Annan concerned over UN budget crisis
Annan's appeal came as the deadline is approaching without any tangible progress towards management reforms.Updated: Jun 13, 2006 12:58 IST
Concerned over the possibility of the reform package being scuttled by sharp differences between the rich and the poor countries, UN chief Kofi Annan has appealed to member states to tone down their rhetoric and instead hammer out "sensible compromise" to prevent budget crisis.
In an effort to avoid immediate crisis, the UN General Assembly had late last year adopted the budget only till June 30 and Annan's appeal came as the deadline is approaching without any tangible progress towards management reforms.
Criticising US for linking release of its contribution to the world body to the reforms, Annan said the "power of the purse to force through badly needed management reforms have provoked a reaction among developing countries".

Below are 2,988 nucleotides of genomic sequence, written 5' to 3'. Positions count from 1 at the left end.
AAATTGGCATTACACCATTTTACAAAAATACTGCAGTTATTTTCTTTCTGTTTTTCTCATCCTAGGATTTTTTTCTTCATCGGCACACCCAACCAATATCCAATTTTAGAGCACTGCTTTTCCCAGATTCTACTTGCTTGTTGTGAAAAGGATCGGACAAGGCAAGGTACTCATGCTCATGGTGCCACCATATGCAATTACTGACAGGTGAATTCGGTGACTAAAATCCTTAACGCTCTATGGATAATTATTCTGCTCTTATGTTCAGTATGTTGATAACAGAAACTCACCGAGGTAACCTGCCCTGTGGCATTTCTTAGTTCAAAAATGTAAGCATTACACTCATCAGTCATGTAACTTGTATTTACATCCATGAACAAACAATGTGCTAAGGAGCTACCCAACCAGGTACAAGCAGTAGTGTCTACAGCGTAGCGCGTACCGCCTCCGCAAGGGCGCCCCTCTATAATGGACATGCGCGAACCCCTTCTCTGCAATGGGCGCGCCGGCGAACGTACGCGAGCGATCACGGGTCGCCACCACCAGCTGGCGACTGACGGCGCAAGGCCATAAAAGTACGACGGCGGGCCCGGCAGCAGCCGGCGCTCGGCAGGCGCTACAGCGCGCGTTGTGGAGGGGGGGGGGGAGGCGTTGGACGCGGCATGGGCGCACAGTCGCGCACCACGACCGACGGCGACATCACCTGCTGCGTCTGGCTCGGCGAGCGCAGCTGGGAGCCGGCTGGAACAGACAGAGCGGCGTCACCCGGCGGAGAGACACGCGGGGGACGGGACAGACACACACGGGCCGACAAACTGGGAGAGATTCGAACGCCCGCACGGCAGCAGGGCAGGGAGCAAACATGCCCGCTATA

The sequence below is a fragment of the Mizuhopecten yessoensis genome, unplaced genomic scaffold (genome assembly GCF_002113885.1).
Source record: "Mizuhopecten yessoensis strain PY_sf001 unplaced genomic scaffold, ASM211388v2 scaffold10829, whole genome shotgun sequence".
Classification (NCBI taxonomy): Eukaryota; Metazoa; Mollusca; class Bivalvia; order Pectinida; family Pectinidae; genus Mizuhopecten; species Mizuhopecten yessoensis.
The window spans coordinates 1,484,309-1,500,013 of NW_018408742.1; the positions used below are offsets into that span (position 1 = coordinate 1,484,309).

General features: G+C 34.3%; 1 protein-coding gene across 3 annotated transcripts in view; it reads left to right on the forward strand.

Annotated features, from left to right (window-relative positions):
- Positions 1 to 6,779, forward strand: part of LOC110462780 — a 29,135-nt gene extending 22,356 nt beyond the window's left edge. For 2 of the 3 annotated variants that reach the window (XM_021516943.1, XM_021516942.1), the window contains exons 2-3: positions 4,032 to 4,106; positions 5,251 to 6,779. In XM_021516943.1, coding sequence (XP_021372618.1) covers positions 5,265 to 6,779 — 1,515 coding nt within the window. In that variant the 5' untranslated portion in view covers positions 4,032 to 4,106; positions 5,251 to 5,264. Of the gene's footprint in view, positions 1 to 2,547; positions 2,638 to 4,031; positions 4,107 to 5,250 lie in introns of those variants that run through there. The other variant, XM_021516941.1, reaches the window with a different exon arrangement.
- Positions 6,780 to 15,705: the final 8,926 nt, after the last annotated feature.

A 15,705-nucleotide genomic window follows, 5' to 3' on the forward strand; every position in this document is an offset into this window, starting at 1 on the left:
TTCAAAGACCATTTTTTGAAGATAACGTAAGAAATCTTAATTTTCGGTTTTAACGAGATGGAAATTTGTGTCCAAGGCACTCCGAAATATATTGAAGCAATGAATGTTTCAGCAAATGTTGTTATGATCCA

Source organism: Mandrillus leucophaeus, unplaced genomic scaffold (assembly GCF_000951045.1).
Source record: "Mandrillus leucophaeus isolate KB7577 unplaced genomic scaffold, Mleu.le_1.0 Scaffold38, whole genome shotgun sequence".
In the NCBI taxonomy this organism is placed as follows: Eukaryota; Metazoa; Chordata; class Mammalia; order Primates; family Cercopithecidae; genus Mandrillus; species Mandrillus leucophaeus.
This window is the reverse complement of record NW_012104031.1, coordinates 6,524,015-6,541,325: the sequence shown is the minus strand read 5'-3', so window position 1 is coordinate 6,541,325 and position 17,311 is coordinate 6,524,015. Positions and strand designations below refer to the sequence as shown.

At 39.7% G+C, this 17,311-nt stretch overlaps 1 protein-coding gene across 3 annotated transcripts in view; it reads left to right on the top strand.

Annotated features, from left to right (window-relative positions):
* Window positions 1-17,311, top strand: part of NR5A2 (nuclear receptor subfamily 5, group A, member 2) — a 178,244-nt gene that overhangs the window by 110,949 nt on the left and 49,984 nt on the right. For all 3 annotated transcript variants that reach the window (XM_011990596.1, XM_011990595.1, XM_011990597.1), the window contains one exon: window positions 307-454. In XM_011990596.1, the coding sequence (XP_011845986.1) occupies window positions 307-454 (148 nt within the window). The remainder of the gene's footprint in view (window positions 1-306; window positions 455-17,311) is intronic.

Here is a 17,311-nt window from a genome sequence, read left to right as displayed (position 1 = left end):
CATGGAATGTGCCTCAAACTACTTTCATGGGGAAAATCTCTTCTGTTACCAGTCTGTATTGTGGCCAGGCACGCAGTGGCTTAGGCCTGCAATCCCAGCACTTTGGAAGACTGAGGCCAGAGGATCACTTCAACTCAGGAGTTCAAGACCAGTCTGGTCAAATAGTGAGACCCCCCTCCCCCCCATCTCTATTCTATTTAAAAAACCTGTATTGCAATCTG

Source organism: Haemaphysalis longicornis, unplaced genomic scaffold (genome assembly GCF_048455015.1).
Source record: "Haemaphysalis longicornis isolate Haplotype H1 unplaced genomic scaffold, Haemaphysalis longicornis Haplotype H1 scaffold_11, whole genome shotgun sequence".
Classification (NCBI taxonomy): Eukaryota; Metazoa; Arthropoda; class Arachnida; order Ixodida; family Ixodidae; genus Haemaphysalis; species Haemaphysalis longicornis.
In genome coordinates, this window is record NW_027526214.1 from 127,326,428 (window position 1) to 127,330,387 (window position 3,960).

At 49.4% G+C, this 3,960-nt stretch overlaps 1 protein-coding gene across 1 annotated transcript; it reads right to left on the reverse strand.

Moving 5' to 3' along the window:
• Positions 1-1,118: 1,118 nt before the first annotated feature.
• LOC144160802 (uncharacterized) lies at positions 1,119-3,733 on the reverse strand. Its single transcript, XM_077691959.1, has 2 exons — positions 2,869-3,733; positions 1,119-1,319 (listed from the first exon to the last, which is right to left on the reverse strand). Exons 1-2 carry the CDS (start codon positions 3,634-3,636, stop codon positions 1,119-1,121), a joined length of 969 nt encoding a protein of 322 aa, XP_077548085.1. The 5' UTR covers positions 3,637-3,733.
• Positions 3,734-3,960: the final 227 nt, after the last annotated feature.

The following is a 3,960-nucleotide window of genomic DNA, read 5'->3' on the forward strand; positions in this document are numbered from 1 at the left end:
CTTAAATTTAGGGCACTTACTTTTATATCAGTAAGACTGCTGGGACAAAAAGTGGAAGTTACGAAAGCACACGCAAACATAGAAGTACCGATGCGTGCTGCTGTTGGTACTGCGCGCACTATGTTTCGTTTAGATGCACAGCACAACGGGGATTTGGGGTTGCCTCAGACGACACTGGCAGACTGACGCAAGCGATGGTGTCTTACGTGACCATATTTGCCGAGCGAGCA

"The main contributors, led by the US, insisted that this spending cap should be lifted only when there is significant progress on UN reform.
"We are now perilously near the deadline and it is far from clear that enough reform to satisfy them has been achieved. Neither side has found a way of engaging with the other to agree on further reforms, Annan wrote in an article published in the Financial Times.
The situation, he noted, stemmed from a decision made by member states last December when they adopted a budget for the current 2006-2007 biennium, but "gave the UN authority to spend only enough to carry us through the first six months."
Diplomats said that American Ambassador John Bolton along with some European ambassadors is expected to meet with Group of 77 developing nations in an effort to find a compromise that would allow the budget for the remaining year to be adopted.
First Published: Jun 13, 2006 12:58 IST